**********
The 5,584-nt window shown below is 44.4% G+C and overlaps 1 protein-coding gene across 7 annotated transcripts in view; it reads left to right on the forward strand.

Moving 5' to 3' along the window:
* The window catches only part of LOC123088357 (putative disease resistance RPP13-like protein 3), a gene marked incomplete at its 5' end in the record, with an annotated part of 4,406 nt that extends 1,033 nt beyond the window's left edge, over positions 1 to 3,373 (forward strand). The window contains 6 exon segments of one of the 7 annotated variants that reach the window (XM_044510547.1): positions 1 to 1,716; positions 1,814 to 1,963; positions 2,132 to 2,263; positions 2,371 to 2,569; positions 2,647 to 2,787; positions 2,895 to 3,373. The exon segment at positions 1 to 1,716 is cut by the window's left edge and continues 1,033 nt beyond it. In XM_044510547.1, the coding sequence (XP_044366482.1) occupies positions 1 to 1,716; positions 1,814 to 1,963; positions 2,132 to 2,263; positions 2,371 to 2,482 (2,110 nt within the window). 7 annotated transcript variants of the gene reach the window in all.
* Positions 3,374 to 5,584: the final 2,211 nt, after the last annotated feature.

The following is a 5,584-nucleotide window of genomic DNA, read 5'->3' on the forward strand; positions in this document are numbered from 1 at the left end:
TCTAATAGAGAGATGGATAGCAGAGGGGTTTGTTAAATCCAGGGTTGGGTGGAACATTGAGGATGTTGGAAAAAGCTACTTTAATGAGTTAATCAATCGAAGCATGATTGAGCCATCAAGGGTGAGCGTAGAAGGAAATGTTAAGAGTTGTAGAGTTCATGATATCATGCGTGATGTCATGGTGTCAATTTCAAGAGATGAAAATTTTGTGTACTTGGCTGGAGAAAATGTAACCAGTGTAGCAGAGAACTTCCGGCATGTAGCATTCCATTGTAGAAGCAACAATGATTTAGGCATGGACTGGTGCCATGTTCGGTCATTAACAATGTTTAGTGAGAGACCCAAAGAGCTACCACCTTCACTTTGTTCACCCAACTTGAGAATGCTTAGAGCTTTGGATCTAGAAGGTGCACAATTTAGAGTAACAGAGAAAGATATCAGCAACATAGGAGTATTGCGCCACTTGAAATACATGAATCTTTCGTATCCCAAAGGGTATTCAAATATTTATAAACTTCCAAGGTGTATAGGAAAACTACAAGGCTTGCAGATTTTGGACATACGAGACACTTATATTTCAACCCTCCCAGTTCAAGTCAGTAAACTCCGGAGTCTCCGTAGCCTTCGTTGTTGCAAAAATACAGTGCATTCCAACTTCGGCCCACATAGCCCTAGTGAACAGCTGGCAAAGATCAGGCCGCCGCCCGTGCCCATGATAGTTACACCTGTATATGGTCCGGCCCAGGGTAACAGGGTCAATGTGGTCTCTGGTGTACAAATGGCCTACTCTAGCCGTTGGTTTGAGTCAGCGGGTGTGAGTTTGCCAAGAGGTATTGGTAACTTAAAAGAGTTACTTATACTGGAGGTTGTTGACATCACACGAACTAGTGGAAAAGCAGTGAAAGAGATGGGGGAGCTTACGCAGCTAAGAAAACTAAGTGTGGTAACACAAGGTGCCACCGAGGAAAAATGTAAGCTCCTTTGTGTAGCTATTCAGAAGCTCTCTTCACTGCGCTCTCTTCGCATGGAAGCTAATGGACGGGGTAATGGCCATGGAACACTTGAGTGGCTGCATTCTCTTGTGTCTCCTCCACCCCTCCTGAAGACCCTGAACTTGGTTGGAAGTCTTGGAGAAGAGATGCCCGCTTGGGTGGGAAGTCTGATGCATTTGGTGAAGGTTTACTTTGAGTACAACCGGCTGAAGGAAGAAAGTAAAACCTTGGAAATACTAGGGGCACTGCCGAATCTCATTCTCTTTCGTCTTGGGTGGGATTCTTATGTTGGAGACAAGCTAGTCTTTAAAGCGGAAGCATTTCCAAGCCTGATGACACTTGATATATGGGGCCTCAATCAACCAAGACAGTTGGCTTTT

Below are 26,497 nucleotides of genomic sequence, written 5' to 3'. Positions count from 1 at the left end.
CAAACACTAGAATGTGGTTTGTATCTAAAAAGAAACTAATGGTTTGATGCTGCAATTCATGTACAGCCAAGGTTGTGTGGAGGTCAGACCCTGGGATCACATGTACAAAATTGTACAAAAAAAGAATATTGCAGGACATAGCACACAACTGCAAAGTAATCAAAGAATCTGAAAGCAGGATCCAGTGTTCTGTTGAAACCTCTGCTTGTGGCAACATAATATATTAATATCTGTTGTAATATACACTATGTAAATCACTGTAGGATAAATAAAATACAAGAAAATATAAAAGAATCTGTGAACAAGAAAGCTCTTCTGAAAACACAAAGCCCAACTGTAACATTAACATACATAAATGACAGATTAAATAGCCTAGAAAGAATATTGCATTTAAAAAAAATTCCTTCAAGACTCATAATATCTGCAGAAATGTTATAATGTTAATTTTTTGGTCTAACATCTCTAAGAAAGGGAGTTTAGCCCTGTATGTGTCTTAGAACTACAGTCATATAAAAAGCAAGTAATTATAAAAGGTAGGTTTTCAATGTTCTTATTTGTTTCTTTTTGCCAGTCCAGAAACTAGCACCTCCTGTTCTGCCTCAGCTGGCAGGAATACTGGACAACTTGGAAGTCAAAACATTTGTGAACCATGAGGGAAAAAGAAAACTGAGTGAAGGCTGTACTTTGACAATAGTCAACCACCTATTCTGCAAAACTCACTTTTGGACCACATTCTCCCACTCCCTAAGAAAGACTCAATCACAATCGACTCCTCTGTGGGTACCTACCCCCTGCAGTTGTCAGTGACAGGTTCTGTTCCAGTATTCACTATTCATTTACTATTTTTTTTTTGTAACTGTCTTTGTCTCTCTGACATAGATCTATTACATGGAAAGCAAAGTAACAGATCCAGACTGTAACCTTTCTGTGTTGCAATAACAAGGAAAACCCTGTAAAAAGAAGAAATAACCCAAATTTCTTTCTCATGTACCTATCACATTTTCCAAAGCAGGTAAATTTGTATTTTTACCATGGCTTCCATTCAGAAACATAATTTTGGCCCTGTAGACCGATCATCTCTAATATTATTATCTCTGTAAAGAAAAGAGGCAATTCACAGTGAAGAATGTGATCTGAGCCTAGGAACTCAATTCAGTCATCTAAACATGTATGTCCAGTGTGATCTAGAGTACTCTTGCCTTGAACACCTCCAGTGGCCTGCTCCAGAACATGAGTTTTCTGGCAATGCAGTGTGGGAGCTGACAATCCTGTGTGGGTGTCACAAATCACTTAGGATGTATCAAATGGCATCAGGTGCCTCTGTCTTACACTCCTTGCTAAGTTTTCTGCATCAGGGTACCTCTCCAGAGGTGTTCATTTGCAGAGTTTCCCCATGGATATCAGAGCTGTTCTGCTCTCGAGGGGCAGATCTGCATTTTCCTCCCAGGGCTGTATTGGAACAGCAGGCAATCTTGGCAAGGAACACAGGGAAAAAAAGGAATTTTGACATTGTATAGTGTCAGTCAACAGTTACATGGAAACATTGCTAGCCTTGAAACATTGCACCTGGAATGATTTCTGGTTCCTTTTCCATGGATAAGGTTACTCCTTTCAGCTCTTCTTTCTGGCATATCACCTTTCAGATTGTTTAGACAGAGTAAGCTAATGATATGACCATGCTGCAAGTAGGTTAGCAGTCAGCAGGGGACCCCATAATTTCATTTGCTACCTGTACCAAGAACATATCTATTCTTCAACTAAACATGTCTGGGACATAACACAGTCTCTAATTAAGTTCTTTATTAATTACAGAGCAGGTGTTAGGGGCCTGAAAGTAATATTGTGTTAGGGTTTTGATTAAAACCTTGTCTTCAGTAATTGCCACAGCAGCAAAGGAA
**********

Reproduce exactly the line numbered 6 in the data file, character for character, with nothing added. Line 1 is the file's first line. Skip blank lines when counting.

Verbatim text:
TCTAATAGAGAGATGGATAGCAGAGGGGTTTGTTAAATCCAGGGTTGGGTGGAACATTGAGGATGTTGGAAAAAGCTACTTTAATGAGTTAATCAATCGAAGCATGATTGAGCCATCAAGGGTGAGCGTAGAAGGAAATGTTAAGAGTTGTAGAGTTCATGATATCATGCGTGATGTCATGGTGTCAATTTCAAGAGATGAAAATTTTGTGTACTTGGCTGGAGAAAATGTAACCAGTGTAGCAGAGAACTTCCGGCATGTAGCATTCCATTGTAGAAGCAACAATGATTTAGGCATGGACTGGTGCCATGTTCGGTCATTAACAATGTTTAGTGAGAGACCCAAAGAGCTACCACCTTCACTTTGTTCACCCAACTTGAGAATGCTTAGAGCTTTGGATCTAGAAGGTGCACAATTTAGAGTAACAGAGAAAGATATCAGCAACATAGGAGTATTGCGCCACTTGAAATACATGAATCTTTCGTATCCCAAAGGGTATTCAAATATTTATAAACTTCCAAGGTGTATAGGAAAACTACAAGGCTTGCAGATTTTGGACATACGAGACACTTATATTTCAACCCTCCCAGTTCAAGTCAGTAAACTCCGGAGTCTCCGTAGCCTTCGTTGTTGCAAAAATACAGTGCATTCCAACTTCGGCCCACATAGCCCTAGTGAACAGCTGGCAAAGATCAGGCCGCCGCCCGTGCCCATGATAGTTACACCTGTATATGGTCCGGCCCAGGGTAACAGGGTCAATGTGGTCTCTGGTGTACAAATGGCCTACTCTAGCCGTTGGTTTGAGTCAGCGGGTGTGAGTTTGCCAAGAGGTATTGGTAACTTAAAAGAGTTACTTATACTGGAGGTTGTTGACATCACACGAACTAGTGGAAAAGCAGTGAAAGAGATGGGGGAGCTTACGCAGCTAAGAAAACTAAGTGTGGTAACACAAGGTGCCACCGAGGAAAAATGTAAGCTCCTTTGTGTAGCTATTCAGAAGCTCTCTTCACTGCGCTCTCTTCGCATGGAAGCTAATGGACGGGGTAATGGCCATGGAACACTTGAGTGGCTGCATTCTCTTGTGTCTCCTCCACCCCTCCTGAAGACCCTGAACTTGGTTGGAAGTCTTGGAGAAGAGATGCCCGCTTGGGTGGGAAGTCTGATGCATTTGGTGAAGGTTTACTTTGAGTACAACCGGCTGAAGGAAGAAAGTAAAACCTTGGAAATACTAGGGGCACTGCCGAATCTCATTCTCTTTCGTCTTGGGTGGGATTCTTATGTTGGAGACAAGCTAGTCTTTAAAGCGGAAGCATTTCCAAGCCTGATGACACTTGATATATGGGGCCTCAATCAACCAAGACAGTTGGCTTTT